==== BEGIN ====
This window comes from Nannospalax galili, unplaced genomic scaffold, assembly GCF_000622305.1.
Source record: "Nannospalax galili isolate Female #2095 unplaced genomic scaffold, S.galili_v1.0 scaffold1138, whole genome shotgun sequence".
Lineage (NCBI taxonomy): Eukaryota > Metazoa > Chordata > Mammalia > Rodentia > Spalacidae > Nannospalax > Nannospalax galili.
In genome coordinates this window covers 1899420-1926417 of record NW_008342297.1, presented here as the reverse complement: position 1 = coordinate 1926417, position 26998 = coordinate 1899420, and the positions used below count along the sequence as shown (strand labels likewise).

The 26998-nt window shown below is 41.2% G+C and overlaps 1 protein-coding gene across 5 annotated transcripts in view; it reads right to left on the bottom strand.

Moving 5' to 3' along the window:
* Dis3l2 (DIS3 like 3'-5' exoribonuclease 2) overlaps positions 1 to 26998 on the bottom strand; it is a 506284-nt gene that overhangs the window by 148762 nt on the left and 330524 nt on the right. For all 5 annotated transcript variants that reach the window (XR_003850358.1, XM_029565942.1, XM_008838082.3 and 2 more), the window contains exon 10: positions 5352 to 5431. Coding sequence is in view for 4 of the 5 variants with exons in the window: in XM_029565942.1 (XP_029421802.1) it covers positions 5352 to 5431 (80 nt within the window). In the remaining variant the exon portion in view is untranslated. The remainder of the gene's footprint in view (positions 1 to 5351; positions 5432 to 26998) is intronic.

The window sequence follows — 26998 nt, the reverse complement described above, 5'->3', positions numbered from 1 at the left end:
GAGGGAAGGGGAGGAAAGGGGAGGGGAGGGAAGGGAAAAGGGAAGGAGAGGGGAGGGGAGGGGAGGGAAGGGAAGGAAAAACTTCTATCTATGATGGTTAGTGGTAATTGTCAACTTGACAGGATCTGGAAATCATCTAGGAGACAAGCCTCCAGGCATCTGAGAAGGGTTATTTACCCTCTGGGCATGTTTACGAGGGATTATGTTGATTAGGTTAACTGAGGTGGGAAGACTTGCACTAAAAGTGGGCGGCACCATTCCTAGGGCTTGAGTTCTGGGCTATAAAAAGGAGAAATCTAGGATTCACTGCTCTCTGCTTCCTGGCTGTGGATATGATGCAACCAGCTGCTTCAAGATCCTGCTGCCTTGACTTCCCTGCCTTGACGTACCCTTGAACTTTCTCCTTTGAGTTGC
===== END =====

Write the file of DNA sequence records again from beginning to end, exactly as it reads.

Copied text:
This window comes from Nannospalax galili, unplaced genomic scaffold, assembly GCF_000622305.1.
Source record: "Nannospalax galili isolate Female #2095 unplaced genomic scaffold, S.galili_v1.0 scaffold1138, whole genome shotgun sequence".
Lineage (NCBI taxonomy): Eukaryota > Metazoa > Chordata > Mammalia > Rodentia > Spalacidae > Nannospalax > Nannospalax galili.
In genome coordinates this window covers 1899420-1926417 of record NW_008342297.1, presented here as the reverse complement: position 1 = coordinate 1926417, position 26998 = coordinate 1899420, and the positions used below count along the sequence as shown (strand labels likewise).

The 26998-nt window shown below is 41.2% G+C and overlaps 1 protein-coding gene across 5 annotated transcripts in view; it reads right to left on the bottom strand.

Moving 5' to 3' along the window:
* Dis3l2 (DIS3 like 3'-5' exoribonuclease 2) overlaps positions 1 to 26998 on the bottom strand; it is a 506284-nt gene that overhangs the window by 148762 nt on the left and 330524 nt on the right. For all 5 annotated transcript variants that reach the window (XR_003850358.1, XM_029565942.1, XM_008838082.3 and 2 more), the window contains exon 10: positions 5352 to 5431. Coding sequence is in view for 4 of the 5 variants with exons in the window: in XM_029565942.1 (XP_029421802.1) it covers positions 5352 to 5431 (80 nt within the window). In the remaining variant the exon portion in view is untranslated. The remainder of the gene's footprint in view (positions 1 to 5351; positions 5432 to 26998) is intronic.

The window sequence follows — 26998 nt, the reverse complement described above, 5'->3', positions numbered from 1 at the left end:
GAGGGAAGGGGAGGAAAGGGGAGGGGAGGGAAGGGAAAAGGGAAGGAGAGGGGAGGGGAGGGGAGGGAAGGGAAGGAAAAACTTCTATCTATGATGGTTAGTGGTAATTGTCAACTTGACAGGATCTGGAAATCATCTAGGAGACAAGCCTCCAGGCATCTGAGAAGGGTTATTTACCCTCTGGGCATGTTTACGAGGGATTATGTTGATTAGGTTAACTGAGGTGGGAAGACTTGCACTAAAAGTGGGCGGCACCATTCCTAGGGCTTGAGTTCTGGGCTATAAAAAGGAGAAATCTAGGATTCACTGCTCTCTGCTTCCTGGCTGTGGATATGATGCAACCAGCTGCTTCAAGATCCTGCTGCCTTGACTTCCCTGCCTTGACGTACCCTTGAACTTTCTCCTTTGAGTTGC